On a warm afternoon, two white swans sunbathe on a mound of grey rocks as a nearby waterfall quietly flows into a pond below.

A loon quickly skims along the water’s surface, gently dipping its webbed feet before taking off for flight.

It’s a tranquil scene at the British Columbia Wildlife Park near Kamloops that is in far contrast to the lives of the people who have made this perfect slice of nature possible., according to bclocalnews.com

The pond, the waterfall and a custom-made shed a few feet away where the swans will spend the winter were all made by the hands of local prisoners.

Inmates from the Kamloops Regional Correctional Centre have been lending their hands and bodies to a number of projects around the park for nearly a year.

Inmates have helped build a 1,000-foot fence along the back of the park, separating bears from people, and they are now building picnic tables in the RV park next door.

Once or twice a week, the inmates show arrive at the park to do their work — all on a volunteer basis.

“It’s just a dream without their help,” said Glenn Grant, general manager of B.C. Wildlife Park.

He said the park couldn’t possibly afford to pay for all the upgrades, calling the relationship with the KRCC a “win-win.”

Inmates from the provincial jail used to pick up garbage along the side of the highway for Argo Road Maintenance, but the program was trashed over liability issues. The park decided to take on the program in April 2009.

For security reasons, the park is only notified in the morning that it will have use of the prisoners that day.

The inmates are accompanied by one guard for a smaller group and two guards for larger group. A park staff member is also assigned to work with the inmates, all of whom are chosen by KRCC officials.

“We’re extremely happy,” Grant said of the partnership.

Not only does the park benefit, but he believes the inmates learn life skills that will eventually help them be productive members in the community.

“They’re happy to be here, they’re happy to have an avenue where they can do something positive,” he said.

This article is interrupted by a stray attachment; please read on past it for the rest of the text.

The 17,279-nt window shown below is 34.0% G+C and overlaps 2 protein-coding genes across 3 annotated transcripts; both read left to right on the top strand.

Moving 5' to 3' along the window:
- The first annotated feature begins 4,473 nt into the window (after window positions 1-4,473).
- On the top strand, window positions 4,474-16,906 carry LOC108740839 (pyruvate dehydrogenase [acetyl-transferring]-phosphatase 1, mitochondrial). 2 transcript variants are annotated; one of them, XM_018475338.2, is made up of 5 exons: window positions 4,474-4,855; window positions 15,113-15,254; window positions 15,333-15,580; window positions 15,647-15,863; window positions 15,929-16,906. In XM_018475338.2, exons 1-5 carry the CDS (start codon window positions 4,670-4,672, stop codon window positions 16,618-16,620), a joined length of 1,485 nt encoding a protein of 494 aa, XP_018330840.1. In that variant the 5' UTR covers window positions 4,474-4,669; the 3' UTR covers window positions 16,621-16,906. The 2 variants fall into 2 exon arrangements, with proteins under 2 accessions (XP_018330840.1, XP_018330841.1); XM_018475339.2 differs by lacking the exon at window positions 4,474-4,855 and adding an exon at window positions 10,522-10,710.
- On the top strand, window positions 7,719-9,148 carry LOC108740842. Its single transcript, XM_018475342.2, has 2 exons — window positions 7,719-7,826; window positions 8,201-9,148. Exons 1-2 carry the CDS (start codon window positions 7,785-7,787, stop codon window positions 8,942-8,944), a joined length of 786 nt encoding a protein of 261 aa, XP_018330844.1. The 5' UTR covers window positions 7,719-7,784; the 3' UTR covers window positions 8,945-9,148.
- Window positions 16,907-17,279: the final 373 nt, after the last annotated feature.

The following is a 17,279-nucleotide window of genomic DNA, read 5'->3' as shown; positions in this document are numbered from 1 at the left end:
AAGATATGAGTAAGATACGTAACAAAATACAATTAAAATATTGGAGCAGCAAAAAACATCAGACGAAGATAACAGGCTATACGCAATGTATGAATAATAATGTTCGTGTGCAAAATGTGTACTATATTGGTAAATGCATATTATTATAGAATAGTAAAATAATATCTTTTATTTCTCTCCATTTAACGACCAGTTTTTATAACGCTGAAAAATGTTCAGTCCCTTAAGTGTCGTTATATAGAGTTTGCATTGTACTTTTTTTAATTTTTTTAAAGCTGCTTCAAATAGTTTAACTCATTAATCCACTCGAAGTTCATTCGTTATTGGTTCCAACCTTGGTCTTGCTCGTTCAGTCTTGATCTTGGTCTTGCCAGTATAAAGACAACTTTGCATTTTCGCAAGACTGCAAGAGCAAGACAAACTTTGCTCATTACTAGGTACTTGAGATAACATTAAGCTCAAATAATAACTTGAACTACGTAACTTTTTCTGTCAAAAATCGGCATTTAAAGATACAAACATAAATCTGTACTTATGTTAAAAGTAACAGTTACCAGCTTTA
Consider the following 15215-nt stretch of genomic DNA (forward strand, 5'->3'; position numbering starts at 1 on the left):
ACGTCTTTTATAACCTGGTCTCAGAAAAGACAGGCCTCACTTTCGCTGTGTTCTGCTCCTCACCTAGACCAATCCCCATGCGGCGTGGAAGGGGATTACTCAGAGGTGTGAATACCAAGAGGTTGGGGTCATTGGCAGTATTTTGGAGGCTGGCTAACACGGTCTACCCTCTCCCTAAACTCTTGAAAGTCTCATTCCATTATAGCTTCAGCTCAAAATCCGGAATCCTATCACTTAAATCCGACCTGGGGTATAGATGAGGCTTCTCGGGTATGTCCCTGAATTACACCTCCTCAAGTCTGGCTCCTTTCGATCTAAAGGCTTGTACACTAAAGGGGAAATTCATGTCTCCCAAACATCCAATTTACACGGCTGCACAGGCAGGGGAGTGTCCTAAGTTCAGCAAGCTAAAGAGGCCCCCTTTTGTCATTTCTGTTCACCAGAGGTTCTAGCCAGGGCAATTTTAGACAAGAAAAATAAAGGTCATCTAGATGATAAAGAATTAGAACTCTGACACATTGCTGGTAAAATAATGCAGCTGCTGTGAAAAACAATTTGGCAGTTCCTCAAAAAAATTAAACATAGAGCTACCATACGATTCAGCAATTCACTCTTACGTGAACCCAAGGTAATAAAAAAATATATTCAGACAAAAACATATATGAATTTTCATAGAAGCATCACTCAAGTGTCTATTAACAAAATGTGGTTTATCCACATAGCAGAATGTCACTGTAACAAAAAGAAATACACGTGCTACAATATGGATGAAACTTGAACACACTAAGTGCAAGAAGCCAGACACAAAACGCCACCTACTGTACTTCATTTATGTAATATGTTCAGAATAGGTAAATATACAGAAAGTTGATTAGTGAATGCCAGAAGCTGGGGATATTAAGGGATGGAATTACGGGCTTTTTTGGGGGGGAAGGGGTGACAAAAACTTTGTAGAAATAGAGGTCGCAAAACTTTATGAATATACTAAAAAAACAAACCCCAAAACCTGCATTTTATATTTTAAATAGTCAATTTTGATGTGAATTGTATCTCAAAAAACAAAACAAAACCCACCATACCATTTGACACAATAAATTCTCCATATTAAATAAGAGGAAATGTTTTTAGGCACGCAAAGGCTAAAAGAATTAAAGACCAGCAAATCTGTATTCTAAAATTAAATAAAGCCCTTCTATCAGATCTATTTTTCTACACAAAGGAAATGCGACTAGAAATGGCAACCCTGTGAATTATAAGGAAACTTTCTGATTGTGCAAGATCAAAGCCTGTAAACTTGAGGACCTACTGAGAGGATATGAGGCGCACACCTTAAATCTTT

Not Everyone Happy

However, not everyone is pleased with the arrangement.

Jean Leavitt and her husband moved into the Kamloops RV Park, which is run by the Wildlife Park and owned by the city, at the beginning of April.

The Leavitts were shocked to see the men in red jumpsuits walking around their temporary home.

She’s angry they weren’t told of the arrangement between the park and KRCC.

Leavitt, who spends six months in Kelowna during the fall and winters, but moves back to Kamloops for the summers, chose the park this year to avoid tree planters.

She said the tree planters ran wild at the RV park last year, but was assured by management they wouldn’t be returning.

Leavitt said she wouldn’t have chosen the park had she known KRCC inmates would be nearby — and she believes her family is at risk.

She brought her complaints to the park’s management.

“I’m not going to bring my grandchildren out here and say they’re harmless,” she said.

“There’s a reason why they’re in prison.”

The inmates are in the RV park to help build picnic tables because there is no space to do the work inside the wildlife park.

By not informing her or the public, Leavitt said the park is being “deceptive and dishonest.”

Officials with the wildlife park noted Leavitt’s concerns and acknowledge the inmates had been in a place they weren’t supposed to be.

Grant said the park is in the process of setting up a designated lunch spot so a similar incident won’t happen again.

The park said it would be unfortunate if one small incident put a stop the successful partnership.

Regardless, Leavitt said she’s going straight to the city if the park does not put an end to the inmate program — and she doesn’t care if she has to look like the “bad guy” to do it.

But her complaints could end up falling on deaf ears.

Councilor Pat Wallace said she supports the program and feels the inmates are doing good work.

Like Grant, Wallace believes the city and the prison get a mutual benefit from the relationship.

And Wallace isn’t concerned the city’s image may suffer as a result, nor is she worried about the safety of those at the RV park.

She said society often views an inmate as a bad person, not as a person who made a mistake.

“I wouldn’t be worried if I were out there in an RV for the summer,” Wallace said.

As for informing the public, Wallace suggested the inmates also deserve privacy.